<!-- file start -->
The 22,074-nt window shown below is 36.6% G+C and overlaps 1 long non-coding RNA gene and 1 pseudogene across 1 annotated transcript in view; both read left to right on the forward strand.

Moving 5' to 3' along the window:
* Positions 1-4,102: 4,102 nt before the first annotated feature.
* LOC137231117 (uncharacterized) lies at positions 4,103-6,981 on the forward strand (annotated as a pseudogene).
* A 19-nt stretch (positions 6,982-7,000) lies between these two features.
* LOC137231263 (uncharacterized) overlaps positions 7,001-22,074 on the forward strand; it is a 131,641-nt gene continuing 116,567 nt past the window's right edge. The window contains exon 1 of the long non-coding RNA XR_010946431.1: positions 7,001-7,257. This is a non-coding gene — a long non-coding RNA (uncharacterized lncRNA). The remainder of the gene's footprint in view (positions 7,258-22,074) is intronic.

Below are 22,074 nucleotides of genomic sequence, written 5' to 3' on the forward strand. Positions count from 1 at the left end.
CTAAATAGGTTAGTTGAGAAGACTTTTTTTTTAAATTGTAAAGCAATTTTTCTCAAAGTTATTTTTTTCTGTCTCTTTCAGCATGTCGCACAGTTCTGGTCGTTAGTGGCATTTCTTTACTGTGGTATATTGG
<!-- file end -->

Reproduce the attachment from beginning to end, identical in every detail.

The 22,074-nt window shown below is 36.6% G+C and overlaps 1 long non-coding RNA gene and 1 pseudogene across 1 annotated transcript in view; both read left to right on the forward strand.

Moving 5' to 3' along the window:
* Positions 1-4,102: 4,102 nt before the first annotated feature.
* LOC137231117 (uncharacterized) lies at positions 4,103-6,981 on the forward strand (annotated as a pseudogene).
* A 19-nt stretch (positions 6,982-7,000) lies between these two features.
* LOC137231263 (uncharacterized) overlaps positions 7,001-22,074 on the forward strand; it is a 131,641-nt gene continuing 116,567 nt past the window's right edge. The window contains exon 1 of the long non-coding RNA XR_010946431.1: positions 7,001-7,257. This is a non-coding gene — a long non-coding RNA (uncharacterized lncRNA). The remainder of the gene's footprint in view (positions 7,258-22,074) is intronic.

Below are 22,074 nucleotides of genomic sequence, written 5' to 3' on the forward strand. Positions count from 1 at the left end.
CTAAATAGGTTAGTTGAGAAGACTTTTTTTTTAAATTGTAAAGCAATTTTTCTCAAAGTTATTTTTTTCTGTCTCTTTCAGCATGTCGCACAGTTCTGGTCGTTAGTGGCATTTCTTTACTGTGGTATATTGG